One question I get asked a lot is how I manage to homeschool and work. For me, it’s really pretty easy. As a writer and photographer, I work for myself and thus, can set my own schedule. That ability to set my own schedule gives me a huge amount of freedom and makes it incredibly easy for me to both work and homeschool.
But not everyone has that luxury. Some single parents work outside the home and have to be at work from 8am to 5pm. Others might work varying shifts depending on how their boss schedules them that week, and maybe don’t know their hours until just before the workweek starts. Even the parents who work from home may not be able to truly set their own hours – they might do customer service that requires them to be available during set hours, or maybe they have to be able to communicate with others in the office and so they need to work during specific hours as a result.
So, how do you make it work? Planning is the key here. Being organized and having a plan that is clear but flexible will help you so much.
The first step, particularly if you are just starting to homeschool, is to check the laws for your state (or country). Confirm what’s required of you – how many days and/or hours you might be required to spend homeschooling, what kind of tests/portfolios/paperwork you’re required to keep/submit, any curriculum specifications or subjects you’re require to cover, etc. You need to make sure that you can live up to any legal requirements your state has before you get started, because that will make a huge difference to how you do everything else. Look into alternative options as well – umbrella schools, for instance, can take away a lot of requirements that you would face with traditional homeschooling, giving you more freedom to work within the restraints you have as a working parent.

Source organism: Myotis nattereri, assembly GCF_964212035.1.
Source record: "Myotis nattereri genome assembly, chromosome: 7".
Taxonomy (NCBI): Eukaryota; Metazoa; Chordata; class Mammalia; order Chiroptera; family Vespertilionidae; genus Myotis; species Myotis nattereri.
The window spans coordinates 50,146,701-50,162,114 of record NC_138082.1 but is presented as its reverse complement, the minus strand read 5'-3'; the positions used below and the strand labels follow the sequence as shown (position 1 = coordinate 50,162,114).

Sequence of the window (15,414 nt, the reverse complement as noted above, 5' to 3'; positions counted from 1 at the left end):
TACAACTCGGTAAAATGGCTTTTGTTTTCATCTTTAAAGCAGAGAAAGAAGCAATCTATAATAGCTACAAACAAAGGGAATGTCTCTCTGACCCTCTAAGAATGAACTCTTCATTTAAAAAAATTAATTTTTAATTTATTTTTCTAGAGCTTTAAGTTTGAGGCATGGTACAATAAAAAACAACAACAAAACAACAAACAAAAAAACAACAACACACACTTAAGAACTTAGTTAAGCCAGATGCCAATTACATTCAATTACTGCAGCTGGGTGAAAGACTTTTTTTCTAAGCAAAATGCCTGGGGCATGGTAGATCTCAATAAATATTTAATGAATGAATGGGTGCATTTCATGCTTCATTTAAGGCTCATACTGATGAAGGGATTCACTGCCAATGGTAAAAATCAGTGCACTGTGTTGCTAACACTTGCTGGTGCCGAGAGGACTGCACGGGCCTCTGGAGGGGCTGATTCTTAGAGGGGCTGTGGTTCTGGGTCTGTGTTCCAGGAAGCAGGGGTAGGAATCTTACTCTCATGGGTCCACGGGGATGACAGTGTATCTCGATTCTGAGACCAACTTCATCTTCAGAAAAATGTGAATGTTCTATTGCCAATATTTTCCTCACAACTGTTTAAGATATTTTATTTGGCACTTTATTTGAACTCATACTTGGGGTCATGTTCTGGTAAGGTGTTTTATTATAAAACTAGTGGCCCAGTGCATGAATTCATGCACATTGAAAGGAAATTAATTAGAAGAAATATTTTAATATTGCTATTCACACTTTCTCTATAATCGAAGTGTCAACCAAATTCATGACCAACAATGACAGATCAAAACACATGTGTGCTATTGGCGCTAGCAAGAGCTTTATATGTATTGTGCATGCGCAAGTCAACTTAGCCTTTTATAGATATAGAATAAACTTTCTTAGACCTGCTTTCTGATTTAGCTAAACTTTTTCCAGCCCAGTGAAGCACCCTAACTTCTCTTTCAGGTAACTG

Take some time as you create your plan. If your kids are currently in public school, and you’re not wanting to homeschool because they’re being bullied or in some kind of physical danger, consider leaving them there for a few more months as you work out all the details. Give yourself time to research the laws, research curriculum options, figure out your schedule, etc. If you’ve already pulled your kids or you need to pull them now, that’s okay, too. Deschooling can take at least a month or two, sometimes more, so you still have time to do some research.
So you’ve looked at the laws, you’ve chosen your curriculum (or decided to put together your own, or unschool, or whatever), you’re ready to start, but you’re still a little nervous? It’s okay!
Start with this:
- Pick a day of the week, ideally your least busy day, as your planning day. Use that day to take the time to plan everything out for the week ahead: what subjects you’ll cover, what topics you’ll cover within those subjects, what days you’ll be doing these things. Print out any worksheets or other paperwork you’ll need, mark pages in books, gather any games that will be played, make sure you have everything you need. Make notes (in a lesson planner or a notebook for this purpose) to remind yourself of all this, and to be able to refer back to what you did the week (and weeks) before. Use those notes to determine when you need to bring something into this week that was covered last week or the week before because your child struggled with it, or it’s a topic too big to cover just once.